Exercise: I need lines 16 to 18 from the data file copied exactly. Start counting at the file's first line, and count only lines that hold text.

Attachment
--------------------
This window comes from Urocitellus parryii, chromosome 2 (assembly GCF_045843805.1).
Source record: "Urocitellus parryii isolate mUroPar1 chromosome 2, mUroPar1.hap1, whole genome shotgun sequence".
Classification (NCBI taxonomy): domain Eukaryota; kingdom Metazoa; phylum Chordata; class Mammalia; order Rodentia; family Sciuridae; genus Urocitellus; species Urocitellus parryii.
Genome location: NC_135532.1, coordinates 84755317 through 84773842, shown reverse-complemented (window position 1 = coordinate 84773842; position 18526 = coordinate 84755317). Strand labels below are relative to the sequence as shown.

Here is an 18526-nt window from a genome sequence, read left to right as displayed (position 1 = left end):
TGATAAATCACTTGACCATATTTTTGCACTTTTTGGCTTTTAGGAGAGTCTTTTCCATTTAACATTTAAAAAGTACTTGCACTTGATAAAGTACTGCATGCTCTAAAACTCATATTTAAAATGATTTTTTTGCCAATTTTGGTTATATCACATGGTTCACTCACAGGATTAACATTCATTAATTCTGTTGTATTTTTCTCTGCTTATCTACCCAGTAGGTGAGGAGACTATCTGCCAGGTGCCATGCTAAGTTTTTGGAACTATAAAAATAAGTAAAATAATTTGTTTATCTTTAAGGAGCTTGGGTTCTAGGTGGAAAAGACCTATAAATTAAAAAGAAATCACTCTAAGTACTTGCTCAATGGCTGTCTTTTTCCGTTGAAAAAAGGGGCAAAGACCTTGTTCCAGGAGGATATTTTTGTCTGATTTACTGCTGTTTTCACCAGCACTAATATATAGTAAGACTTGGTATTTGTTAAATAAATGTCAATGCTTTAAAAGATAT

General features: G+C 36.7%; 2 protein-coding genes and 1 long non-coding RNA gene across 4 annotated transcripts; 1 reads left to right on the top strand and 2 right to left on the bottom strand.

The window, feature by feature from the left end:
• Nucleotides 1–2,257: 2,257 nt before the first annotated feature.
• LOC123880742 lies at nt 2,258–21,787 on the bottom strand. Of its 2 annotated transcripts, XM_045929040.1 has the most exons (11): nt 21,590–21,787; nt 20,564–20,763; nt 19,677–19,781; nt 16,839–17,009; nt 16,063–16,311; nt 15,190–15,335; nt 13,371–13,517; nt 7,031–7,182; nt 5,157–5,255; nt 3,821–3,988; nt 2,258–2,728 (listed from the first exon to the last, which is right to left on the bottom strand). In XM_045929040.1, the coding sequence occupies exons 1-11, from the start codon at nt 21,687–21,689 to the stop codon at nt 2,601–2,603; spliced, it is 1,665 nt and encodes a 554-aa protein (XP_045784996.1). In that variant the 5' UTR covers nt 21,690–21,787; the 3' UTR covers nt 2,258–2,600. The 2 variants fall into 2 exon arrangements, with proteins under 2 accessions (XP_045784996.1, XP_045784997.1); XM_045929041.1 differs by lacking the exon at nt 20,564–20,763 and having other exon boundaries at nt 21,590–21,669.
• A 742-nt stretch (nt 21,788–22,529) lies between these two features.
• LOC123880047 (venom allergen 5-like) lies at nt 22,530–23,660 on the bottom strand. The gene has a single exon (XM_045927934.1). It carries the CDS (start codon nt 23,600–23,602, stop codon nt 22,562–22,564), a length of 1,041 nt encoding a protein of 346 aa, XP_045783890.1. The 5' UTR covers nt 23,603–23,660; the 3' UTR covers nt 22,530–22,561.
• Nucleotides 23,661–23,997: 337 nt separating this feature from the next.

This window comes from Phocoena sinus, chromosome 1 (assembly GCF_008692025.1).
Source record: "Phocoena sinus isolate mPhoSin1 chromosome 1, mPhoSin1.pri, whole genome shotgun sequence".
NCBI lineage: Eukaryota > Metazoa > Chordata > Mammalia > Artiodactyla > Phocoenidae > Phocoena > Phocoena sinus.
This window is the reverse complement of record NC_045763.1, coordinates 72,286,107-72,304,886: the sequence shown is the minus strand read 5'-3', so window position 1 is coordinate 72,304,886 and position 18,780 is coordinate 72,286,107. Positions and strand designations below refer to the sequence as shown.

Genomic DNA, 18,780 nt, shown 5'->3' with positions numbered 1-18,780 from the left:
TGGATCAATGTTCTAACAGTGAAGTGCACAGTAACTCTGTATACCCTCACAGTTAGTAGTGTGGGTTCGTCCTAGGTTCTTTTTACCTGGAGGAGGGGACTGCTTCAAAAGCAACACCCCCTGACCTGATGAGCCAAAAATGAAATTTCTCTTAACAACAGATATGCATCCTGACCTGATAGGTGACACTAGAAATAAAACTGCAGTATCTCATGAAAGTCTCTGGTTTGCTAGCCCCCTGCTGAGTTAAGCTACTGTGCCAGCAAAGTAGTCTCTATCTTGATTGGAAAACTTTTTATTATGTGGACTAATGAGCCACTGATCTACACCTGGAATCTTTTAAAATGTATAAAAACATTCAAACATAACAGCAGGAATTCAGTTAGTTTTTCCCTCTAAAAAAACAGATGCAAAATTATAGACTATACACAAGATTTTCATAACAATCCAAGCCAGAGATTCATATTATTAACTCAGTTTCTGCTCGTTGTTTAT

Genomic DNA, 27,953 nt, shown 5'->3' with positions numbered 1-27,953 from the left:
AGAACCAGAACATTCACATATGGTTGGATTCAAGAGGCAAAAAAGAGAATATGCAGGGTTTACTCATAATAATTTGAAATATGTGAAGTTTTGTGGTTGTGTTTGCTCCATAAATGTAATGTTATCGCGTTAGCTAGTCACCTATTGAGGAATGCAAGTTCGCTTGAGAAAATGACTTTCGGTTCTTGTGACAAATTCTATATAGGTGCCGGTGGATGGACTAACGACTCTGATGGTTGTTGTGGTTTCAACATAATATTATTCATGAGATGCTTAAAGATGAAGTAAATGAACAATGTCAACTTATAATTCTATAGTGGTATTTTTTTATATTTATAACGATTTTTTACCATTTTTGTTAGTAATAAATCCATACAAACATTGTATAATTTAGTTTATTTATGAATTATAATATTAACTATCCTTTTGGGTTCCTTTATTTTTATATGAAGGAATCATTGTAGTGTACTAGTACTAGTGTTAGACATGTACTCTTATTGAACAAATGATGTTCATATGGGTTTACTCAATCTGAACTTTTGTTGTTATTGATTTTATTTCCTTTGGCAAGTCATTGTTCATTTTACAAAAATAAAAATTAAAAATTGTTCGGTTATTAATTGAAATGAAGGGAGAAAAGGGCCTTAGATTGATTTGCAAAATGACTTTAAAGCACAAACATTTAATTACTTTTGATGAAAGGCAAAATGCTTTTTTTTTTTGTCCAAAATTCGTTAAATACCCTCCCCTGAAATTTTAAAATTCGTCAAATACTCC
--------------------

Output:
NCBI lineage: Eukaryota > Metazoa > Chordata > Mammalia > Artiodactyla > Phocoenidae > Phocoena > Phocoena sinus.
This window is the reverse complement of record NC_045763.1, coordinates 72,286,107-72,304,886: the sequence shown is the minus strand read 5'-3', so window position 1 is coordinate 72,304,886 and position 18,780 is coordinate 72,286,107. Positions and strand designations below refer to the sequence as shown.

Genomic DNA, 18,780 nt, shown 5'->3' with positions numbered 1-18,780 from the left: